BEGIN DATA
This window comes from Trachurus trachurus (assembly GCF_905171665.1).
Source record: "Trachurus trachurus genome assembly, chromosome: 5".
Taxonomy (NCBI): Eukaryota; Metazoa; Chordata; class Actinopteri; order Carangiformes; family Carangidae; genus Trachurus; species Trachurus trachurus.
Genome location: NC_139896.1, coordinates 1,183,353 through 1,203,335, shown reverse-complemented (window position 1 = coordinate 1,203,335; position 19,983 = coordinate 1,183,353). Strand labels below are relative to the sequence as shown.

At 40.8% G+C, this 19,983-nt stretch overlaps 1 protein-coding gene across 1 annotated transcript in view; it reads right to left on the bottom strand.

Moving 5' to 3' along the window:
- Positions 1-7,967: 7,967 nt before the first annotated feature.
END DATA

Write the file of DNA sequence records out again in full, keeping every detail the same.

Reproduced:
This window comes from Trachurus trachurus (assembly GCF_905171665.1).
Source record: "Trachurus trachurus genome assembly, chromosome: 5".
Taxonomy (NCBI): Eukaryota; Metazoa; Chordata; class Actinopteri; order Carangiformes; family Carangidae; genus Trachurus; species Trachurus trachurus.
Genome location: NC_139896.1, coordinates 1,183,353 through 1,203,335, shown reverse-complemented (window position 1 = coordinate 1,203,335; position 19,983 = coordinate 1,183,353). Strand labels below are relative to the sequence as shown.

At 40.8% G+C, this 19,983-nt stretch overlaps 1 protein-coding gene across 1 annotated transcript in view; it reads right to left on the bottom strand.

Moving 5' to 3' along the window:
- Positions 1-7,967: 7,967 nt before the first annotated feature.